And we know that God causes all things to work together for good to those who love God, to those who are called according to His purpose. (Romans 8:26-28)

Thank you, Father, for your faithfulness!

Trusting thru Concerns

Riding the back fence line at Lazy Colt Ranch

The first Sunday afternoon in November, I loaded Knockout in our 3-horse trailer and carried him to a friend’s ranch.

Since we mostly ride on our own farm or down the gravel roads near our farm, I wanted to carry Knockout somewhere else to expose him to riding in different locations.

I was pleased to see Knockout was calm and relaxed as we unloaded from the trailer and saddled up. I swung into the saddle and set out to follow my friend’s instructions to explore and have fun.

We left the yard at an easy trot, headed toward the back pasture. Passing thru the open gate, Knockout acted a little concerned, but I just asked him to keep going and he did.  He eyed the sorting pens warily as we rode past.  He pushed thru my seat cue to step left and avoid a scary looking mud puddle…so I turned him to ride back thru it.  The third time around, we calmly rode straight thru the puddle.

We passed a big black bull on the left…no different than the bulls in our own pasture. Bulls in other people’s pastures look scarier, apparently.  Knockout tensed a little and kept a wary eye on the bull until we were past.

The first fifteen minutes of the ride went like that. Water troughs, gates, salt blocks, even trees were cause for extra wariness.

Knockout never panicked…never spooked…never balked or bolted. He was just concerned about everything.  Everyday objects no different than what we see every ride somehow looked more ominous when seen in unfamiliar surroundings.  Yet he still trusted me through it all and continued to respect my cues.

When we reached the back fence line, we stopped to do a few exercises intended to help Knockout focus on me. We did some backing on light cues, practiced turns both directions on fore and hind, side-passed and counter-arced.  Then we rode into a strip of woods where we wound a path between trees, circled trees both directions, and backed circles around trees.

By the time we rode out of the woods, Knockout was relaxed and focused. The wariness had all disappeared as he focused on listening to me.

Tuesday, I had a PET-Scan. There was no specific concern other than it had been two years since my last scan.  Although all checkups were going well, my doctors felt it would be prudent to do another scan just to be sure.

I was surprised to realize I was concerned. For over two years I’ve been going to doctors’ appointments every couple of months for checkups and scopes.  I’ve never been concerned by any of it.  It’s just another checkup with expectations of a good report.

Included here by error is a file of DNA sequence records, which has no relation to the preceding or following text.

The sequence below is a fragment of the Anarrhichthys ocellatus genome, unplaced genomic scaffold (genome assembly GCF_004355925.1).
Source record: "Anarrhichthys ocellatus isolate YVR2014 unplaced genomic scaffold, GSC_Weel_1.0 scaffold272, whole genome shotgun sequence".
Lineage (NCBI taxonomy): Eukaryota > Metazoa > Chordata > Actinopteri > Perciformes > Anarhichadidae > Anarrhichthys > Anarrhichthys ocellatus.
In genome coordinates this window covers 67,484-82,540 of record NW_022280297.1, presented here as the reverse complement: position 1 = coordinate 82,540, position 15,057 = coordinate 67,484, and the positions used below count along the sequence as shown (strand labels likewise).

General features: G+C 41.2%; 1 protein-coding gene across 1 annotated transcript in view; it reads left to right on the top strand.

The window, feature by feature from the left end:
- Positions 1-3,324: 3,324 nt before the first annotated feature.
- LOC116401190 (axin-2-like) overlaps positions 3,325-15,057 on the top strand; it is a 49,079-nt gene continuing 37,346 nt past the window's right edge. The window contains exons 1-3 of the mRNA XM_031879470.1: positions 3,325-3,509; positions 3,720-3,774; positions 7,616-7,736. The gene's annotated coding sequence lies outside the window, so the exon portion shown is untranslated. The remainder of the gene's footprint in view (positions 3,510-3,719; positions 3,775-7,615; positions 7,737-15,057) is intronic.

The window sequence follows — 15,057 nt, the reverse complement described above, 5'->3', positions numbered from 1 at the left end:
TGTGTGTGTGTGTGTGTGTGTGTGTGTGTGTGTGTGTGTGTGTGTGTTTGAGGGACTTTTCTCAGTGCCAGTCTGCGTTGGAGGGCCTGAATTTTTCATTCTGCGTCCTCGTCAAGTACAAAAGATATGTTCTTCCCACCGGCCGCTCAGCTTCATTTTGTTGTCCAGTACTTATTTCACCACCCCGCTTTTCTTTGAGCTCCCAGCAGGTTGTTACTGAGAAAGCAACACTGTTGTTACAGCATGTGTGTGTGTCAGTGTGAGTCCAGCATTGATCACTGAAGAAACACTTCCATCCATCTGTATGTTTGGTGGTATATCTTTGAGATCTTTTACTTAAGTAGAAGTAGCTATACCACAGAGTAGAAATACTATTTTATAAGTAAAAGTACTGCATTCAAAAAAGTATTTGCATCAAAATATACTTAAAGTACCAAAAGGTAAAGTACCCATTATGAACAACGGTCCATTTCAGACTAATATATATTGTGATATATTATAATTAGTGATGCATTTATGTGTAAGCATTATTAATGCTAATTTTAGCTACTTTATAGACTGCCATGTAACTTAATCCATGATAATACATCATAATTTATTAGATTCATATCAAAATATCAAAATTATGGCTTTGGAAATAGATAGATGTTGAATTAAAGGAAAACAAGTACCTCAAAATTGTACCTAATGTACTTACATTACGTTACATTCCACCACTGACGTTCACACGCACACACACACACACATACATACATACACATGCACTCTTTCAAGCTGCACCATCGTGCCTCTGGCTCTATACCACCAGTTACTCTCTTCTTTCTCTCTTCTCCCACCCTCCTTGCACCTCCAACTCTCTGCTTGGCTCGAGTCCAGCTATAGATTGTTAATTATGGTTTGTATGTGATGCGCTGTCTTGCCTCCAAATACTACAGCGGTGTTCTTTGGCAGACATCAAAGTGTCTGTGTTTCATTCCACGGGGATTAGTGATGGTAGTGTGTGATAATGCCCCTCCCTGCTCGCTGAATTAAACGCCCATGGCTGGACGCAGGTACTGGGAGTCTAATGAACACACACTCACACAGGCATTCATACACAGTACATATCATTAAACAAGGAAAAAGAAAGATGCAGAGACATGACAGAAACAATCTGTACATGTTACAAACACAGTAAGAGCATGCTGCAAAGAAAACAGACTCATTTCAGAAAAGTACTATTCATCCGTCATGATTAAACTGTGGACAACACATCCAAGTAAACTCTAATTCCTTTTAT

For some reason, the upcoming PET-Scan was more concerning to me. It was a break from the usual routine.  It felt less familiar and a little more intimidating.  I didn’t expect any issues…but then that is what the scan is for…to see if there are any issues.

Much like Knockout riding in an unfamiliar pasture, ordinary things are just a little more concerning in unfamiliar circumstances.

Wednesday, a nurse from the ENT doctor’s office called to tell me the PET-Scan showed a small uptake at the base of my tongue and they were going to schedule a CT-Scan to investigate further.

I’ve had CT-Scan’s before…but not recently. And what about that small uptake?  I knew it was quite likely a false positive…but it was enough of a concern for my ENT to order a CT-Scan.

My level of concern was elevated. Much like Knockout, I was still trusting the one who directs my paths.  I was not panicked.  But I was concerned and a little wary.

Friday, I kept my appointment with my Oncologist, who reviewed the PET-Scan, scoped my throat, and performed a thorough examination of my mouth, throat and neck. All looks good!  He believes the small uptake was reflective of a minor throat infection.

I’m still keeping the CT-Scan appointment just to verify. But you know what?  I no longer feel the elevated concern.  I feel relaxed and confident…focused on listening to The One who directs my paths.

Jesus is such a good horseman to me!  He is my friend who will never leave me.

 

Your thoughts?